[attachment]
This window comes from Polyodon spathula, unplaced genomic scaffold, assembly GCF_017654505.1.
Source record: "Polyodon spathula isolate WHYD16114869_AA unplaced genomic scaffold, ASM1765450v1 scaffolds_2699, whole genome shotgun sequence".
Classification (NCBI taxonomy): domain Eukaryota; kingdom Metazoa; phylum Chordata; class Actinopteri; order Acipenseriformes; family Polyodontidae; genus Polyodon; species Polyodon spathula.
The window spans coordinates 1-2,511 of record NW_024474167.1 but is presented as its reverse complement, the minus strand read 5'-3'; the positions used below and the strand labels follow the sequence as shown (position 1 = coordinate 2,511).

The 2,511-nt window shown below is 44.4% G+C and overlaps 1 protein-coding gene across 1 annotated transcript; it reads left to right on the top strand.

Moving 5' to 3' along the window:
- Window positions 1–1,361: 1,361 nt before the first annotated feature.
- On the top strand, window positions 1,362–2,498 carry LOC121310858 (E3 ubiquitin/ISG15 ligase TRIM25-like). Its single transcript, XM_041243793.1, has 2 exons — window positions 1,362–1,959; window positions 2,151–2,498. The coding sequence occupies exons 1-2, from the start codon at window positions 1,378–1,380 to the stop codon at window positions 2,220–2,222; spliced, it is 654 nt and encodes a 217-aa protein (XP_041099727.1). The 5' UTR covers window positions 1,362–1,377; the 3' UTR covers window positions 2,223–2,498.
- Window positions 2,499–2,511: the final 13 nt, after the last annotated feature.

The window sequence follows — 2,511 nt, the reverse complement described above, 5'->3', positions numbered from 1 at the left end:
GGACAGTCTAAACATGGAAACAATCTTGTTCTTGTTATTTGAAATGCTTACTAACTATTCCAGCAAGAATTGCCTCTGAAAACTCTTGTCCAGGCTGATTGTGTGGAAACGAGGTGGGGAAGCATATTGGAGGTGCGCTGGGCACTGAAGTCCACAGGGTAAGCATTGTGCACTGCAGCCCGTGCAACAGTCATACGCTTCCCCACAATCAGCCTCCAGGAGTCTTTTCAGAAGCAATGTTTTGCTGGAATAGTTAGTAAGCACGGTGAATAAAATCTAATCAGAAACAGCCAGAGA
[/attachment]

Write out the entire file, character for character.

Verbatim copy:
This window comes from Polyodon spathula, unplaced genomic scaffold, assembly GCF_017654505.1.
Source record: "Polyodon spathula isolate WHYD16114869_AA unplaced genomic scaffold, ASM1765450v1 scaffolds_2699, whole genome shotgun sequence".
Classification (NCBI taxonomy): domain Eukaryota; kingdom Metazoa; phylum Chordata; class Actinopteri; order Acipenseriformes; family Polyodontidae; genus Polyodon; species Polyodon spathula.
The window spans coordinates 1-2,511 of record NW_024474167.1 but is presented as its reverse complement, the minus strand read 5'-3'; the positions used below and the strand labels follow the sequence as shown (position 1 = coordinate 2,511).

The 2,511-nt window shown below is 44.4% G+C and overlaps 1 protein-coding gene across 1 annotated transcript; it reads left to right on the top strand.

Moving 5' to 3' along the window:
- Window positions 1–1,361: 1,361 nt before the first annotated feature.
- On the top strand, window positions 1,362–2,498 carry LOC121310858 (E3 ubiquitin/ISG15 ligase TRIM25-like). Its single transcript, XM_041243793.1, has 2 exons — window positions 1,362–1,959; window positions 2,151–2,498. The coding sequence occupies exons 1-2, from the start codon at window positions 1,378–1,380 to the stop codon at window positions 2,220–2,222; spliced, it is 654 nt and encodes a 217-aa protein (XP_041099727.1). The 5' UTR covers window positions 1,362–1,377; the 3' UTR covers window positions 2,223–2,498.
- Window positions 2,499–2,511: the final 13 nt, after the last annotated feature.

The window sequence follows — 2,511 nt, the reverse complement described above, 5'->3', positions numbered from 1 at the left end:
GGACAGTCTAAACATGGAAACAATCTTGTTCTTGTTATTTGAAATGCTTACTAACTATTCCAGCAAGAATTGCCTCTGAAAACTCTTGTCCAGGCTGATTGTGTGGAAACGAGGTGGGGAAGCATATTGGAGGTGCGCTGGGCACTGAAGTCCACAGGGTAAGCATTGTGCACTGCAGCCCGTGCAACAGTCATACGCTTCCCCACAATCAGCCTCCAGGAGTCTTTTCAGAAGCAATGTTTTGCTGGAATAGTTAGTAAGCACGGTGAATAAAATCTAATCAGAAACAGCCAGAGA